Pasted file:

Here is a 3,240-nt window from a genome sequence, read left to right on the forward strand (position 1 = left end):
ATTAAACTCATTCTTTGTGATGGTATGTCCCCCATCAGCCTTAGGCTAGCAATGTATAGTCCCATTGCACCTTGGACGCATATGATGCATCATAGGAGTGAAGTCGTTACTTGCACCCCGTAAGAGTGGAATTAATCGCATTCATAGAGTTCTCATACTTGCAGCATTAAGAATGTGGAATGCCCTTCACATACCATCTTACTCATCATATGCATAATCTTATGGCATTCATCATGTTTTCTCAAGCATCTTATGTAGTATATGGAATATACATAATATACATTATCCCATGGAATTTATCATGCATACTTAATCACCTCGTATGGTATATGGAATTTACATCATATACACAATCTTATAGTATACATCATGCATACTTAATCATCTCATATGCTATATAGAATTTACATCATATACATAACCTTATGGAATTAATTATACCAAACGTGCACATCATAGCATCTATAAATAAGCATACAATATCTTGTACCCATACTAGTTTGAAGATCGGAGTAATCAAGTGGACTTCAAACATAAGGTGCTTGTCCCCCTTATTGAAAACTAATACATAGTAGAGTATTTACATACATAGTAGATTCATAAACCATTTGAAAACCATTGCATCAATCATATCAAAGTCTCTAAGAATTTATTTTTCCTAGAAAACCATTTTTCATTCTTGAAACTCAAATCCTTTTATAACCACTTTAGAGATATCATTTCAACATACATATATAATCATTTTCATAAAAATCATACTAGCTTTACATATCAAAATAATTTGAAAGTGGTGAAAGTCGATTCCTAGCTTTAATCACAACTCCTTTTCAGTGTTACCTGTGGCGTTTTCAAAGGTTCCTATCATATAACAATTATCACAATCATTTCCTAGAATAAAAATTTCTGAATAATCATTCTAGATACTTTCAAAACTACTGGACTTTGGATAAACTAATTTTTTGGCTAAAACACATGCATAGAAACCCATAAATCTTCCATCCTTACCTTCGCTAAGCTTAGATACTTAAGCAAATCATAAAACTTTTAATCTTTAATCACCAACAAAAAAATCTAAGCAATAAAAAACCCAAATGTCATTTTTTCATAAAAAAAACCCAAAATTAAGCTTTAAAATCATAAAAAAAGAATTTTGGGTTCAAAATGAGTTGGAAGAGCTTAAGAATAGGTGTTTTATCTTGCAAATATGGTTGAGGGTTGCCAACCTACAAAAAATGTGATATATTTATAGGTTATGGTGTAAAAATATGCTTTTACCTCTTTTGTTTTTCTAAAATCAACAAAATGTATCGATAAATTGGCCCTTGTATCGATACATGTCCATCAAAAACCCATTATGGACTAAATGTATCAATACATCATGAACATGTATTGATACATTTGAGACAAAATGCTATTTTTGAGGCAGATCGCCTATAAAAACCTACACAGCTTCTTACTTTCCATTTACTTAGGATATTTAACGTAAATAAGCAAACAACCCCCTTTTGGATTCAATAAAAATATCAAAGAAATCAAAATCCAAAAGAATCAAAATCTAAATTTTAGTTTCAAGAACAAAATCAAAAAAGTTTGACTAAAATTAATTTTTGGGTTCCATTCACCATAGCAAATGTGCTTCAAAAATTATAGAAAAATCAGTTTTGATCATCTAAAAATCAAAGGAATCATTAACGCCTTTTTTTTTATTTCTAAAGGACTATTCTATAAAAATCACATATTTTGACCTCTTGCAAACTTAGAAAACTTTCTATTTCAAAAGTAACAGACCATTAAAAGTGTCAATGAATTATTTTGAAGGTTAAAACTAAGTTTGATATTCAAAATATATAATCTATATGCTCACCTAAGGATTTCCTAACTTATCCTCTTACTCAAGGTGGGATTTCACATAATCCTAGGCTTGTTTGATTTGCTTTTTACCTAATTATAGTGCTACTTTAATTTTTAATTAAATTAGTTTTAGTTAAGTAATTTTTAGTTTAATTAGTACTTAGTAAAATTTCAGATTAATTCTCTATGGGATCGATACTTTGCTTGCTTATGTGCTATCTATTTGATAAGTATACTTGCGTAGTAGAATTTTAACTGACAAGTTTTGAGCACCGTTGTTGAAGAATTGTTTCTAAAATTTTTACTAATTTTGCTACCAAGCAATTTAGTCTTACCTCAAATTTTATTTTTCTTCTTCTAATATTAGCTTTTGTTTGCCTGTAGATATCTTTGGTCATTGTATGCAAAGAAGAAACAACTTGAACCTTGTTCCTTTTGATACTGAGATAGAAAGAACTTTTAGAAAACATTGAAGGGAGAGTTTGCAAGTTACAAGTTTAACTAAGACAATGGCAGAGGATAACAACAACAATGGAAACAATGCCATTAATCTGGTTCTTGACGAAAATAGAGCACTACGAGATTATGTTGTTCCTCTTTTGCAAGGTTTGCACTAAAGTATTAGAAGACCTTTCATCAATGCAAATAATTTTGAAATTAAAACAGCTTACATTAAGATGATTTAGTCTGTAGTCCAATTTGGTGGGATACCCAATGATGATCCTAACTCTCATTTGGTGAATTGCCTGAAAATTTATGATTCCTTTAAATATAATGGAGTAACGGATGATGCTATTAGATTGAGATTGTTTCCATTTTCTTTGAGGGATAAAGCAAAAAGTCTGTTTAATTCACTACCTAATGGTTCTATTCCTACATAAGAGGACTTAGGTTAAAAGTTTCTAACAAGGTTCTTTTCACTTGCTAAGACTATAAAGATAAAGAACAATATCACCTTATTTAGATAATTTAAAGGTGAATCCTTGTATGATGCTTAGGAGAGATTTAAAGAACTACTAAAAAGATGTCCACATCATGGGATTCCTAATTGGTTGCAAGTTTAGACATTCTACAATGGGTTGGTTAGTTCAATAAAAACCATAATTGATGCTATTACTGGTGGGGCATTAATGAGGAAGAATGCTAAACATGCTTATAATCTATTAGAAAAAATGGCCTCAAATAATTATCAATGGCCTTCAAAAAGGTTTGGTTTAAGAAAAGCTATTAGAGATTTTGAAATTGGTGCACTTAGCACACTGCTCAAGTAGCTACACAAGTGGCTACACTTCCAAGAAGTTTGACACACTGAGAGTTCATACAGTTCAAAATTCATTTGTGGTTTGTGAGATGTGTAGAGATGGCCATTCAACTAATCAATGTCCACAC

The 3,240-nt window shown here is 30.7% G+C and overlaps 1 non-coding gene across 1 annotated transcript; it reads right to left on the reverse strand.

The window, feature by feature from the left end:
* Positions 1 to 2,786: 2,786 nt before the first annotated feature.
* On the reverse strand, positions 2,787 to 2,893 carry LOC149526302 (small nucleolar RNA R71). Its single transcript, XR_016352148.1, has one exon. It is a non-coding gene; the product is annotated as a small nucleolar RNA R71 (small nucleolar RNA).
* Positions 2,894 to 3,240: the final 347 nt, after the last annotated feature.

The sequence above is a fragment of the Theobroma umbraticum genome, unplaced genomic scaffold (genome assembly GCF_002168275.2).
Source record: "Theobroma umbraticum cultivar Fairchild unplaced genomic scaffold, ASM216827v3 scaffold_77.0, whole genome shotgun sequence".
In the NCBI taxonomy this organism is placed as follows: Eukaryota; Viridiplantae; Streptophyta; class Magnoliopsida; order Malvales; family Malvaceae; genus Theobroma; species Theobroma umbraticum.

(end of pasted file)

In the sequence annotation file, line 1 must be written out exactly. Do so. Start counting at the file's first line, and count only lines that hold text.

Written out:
Here is a 3,240-nt window from a genome sequence, read left to right on the forward strand (position 1 = left end):